Welcome to the world of Splice, one where human cloning is illegal, but geneticists can randomly blend the DNA of whatever they feel like just to see what the result looks like without any form of oversight appart from the profit-driven demands of the slightly shady pharmaceutical multinational that has invested in their lab.  As you might expect, this recipe for disaster soon leads to trouble, as Rock-star scientists Clive (Adrien Brody) and Elsa (Sarah Polley) chuck some human DNA into the mix and wait to see what happens.
On the surface, this appears to be a set up for a retelling of Mary Shelly's Frankenstein, updated to reflect modern fears about genetic engineering, and at first it seems that this might be where the film is heading, especially when the result of said genetic meddling is possessed of a particularly toxic sting in the tail, and a highly violent nature.
However, the film quickly adopts a more psychological tone, as the creature quickly grows into something that the New York Times film reviewer Manohla Dargis described as "...a creature that, with her tail, skinned-chicken legs and cleft head alternately looks as harmless as a bunny and like something that might leap out from Ridley Scott’s “Alien” (or, scarier yet, a David Lynch film). "  We watch the tension that looking after this dangerous secret places on the relationship between Clive and Elsa, the former still believing that it was a mistake to let the creature live, the latter treating it like a pet at first, then almost a child.  Her affection for the creature that she has named "Dren" is almost reminicent of the mothers in "the Midwich Cuckoos", and is equally as unsettling.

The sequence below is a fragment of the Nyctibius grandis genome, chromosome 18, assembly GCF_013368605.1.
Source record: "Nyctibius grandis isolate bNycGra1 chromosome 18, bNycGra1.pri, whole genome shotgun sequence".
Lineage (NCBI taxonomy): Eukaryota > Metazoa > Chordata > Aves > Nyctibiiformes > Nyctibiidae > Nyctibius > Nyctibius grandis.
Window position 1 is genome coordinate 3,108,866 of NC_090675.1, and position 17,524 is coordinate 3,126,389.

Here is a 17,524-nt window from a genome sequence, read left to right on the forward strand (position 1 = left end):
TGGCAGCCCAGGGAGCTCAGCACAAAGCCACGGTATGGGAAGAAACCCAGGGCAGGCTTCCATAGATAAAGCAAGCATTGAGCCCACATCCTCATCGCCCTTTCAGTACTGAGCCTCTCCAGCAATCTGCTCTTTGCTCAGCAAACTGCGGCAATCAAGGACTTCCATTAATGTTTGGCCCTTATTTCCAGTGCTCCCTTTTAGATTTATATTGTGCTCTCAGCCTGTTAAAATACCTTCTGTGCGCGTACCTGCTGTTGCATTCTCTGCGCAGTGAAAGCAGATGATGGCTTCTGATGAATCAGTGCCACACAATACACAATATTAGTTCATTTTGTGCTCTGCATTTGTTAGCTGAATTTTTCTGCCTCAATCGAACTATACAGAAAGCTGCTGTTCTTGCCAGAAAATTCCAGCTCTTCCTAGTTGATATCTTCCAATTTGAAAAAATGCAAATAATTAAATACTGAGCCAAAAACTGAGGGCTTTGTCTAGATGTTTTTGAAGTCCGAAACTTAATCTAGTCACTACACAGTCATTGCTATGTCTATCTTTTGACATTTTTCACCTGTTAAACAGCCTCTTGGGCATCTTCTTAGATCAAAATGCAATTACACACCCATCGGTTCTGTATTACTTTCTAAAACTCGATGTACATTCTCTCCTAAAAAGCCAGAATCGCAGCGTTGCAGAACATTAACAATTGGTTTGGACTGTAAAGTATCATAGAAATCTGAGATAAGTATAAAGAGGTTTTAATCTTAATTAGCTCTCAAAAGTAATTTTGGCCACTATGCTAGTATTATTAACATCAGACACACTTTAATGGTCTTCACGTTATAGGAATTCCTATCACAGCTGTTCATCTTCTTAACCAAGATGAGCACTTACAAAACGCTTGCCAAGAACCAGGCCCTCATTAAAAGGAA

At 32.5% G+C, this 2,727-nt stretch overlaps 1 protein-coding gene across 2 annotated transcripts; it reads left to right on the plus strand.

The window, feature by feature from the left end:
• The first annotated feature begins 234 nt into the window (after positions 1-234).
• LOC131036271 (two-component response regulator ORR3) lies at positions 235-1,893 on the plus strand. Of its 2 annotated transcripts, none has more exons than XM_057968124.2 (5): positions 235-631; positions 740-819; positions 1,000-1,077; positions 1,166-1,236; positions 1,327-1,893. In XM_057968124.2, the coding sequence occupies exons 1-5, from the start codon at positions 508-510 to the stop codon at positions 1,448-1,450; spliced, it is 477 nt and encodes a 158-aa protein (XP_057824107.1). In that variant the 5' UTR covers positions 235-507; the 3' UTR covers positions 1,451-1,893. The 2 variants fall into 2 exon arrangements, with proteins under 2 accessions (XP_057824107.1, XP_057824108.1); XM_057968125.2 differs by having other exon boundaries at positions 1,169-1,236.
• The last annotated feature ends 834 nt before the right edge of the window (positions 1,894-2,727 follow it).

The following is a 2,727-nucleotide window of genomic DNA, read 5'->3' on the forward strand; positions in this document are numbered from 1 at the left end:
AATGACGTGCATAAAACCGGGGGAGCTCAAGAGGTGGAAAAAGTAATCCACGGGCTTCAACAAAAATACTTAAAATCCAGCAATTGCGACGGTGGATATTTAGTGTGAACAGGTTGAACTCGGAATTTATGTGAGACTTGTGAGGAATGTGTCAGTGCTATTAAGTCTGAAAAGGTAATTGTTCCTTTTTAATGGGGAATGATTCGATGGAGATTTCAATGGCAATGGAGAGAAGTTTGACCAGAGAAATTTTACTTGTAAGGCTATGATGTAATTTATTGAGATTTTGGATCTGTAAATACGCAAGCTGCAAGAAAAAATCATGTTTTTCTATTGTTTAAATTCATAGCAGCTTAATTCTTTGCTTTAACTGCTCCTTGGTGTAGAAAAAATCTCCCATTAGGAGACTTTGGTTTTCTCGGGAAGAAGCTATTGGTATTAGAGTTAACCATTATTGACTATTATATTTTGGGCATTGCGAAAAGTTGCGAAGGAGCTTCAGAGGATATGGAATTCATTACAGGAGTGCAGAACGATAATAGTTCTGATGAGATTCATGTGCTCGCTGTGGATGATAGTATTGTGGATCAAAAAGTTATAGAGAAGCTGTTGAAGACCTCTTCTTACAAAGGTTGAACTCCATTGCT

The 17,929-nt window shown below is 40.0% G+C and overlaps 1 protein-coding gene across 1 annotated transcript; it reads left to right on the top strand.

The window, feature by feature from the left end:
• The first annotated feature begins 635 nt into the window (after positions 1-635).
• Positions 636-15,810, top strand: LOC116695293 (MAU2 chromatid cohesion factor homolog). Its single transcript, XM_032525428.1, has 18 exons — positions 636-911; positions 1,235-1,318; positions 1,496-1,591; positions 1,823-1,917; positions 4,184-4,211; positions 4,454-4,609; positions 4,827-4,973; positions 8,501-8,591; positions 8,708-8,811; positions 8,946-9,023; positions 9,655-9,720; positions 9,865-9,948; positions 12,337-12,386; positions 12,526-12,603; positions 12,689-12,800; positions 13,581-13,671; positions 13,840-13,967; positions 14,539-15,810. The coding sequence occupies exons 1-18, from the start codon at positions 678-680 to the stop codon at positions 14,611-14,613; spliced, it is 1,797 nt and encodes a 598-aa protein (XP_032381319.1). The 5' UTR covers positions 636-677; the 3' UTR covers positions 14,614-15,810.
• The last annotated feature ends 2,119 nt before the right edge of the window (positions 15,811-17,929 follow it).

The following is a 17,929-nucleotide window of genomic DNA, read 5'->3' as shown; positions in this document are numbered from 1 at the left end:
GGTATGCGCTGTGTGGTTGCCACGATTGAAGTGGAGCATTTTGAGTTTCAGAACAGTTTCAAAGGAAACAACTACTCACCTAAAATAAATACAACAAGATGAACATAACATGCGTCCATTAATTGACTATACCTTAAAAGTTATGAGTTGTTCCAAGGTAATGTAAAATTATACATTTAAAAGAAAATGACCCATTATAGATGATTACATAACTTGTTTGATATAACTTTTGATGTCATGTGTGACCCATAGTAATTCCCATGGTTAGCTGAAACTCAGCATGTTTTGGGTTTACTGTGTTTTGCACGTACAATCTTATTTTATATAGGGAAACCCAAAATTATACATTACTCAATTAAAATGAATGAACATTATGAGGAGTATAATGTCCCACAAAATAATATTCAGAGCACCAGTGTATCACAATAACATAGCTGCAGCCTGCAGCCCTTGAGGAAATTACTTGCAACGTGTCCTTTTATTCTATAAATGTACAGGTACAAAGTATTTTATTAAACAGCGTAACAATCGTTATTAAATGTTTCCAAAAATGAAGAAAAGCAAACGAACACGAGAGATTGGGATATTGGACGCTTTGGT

The action shifts from the lab to the old farm that Elsa grew up on, which provides the scriptwriter plenty of opportunities to hint at the traumatic past she endured, and the neuroses that this has bred.  At the same time, Dren has matured to an eerily beautiful adolescence, trapped in the old barn that has been adapted to serve as her home.  At the same time, the relationships between Elsa, Clive and Dren shift, revealing, as Time Out reviewer Nigel Floyd says, "the arrogant human scientists revealed as monsters, even as the ‘monstrous’ Dren reveals her complex, vulnerable humanity".  This is helped by the fact that Dren is restricted to a (non the less expressive) limited collection of chirps and clicks, or spelling out words using scrabble tiles when she wants to communicate.

Image copyright Warner Bros. Films
Unfortunately, after what seems like a complex and psychologically ambiguous denoument, the director seems to have randomly tacked on another 30 minutes from the script for a cliche'd monster horror film, with hectic chases through dark and foggy woods and random shocks.  A cynical person might even go so far as to say the entire purpose of this section is to set up a cash-in sequel, although it does manage to squeeze in one final psychological shock.  Even this, however, seems mainly based on making Dren back into the monster that the entire film had been spent showing her not to be; although it might also be a homage to David Chronenberg's "The Fly". 
Overall, I think that SFX film reviewer Dave Golder put it best when he said "The film spends three quarters of its running time desperately – and largely successfully – fighting against being the kind of film you expect it to be, before becoming exactly the kind of film you expect it to be…"

Detective's Desk Maya Project

All default models, appart from the fan, which I replaced with mine.

Poker Chips Maya Project

Added a bump map for texture

Texturing (bottle & glass) Maya Project

Common Materials Texturing Maya Project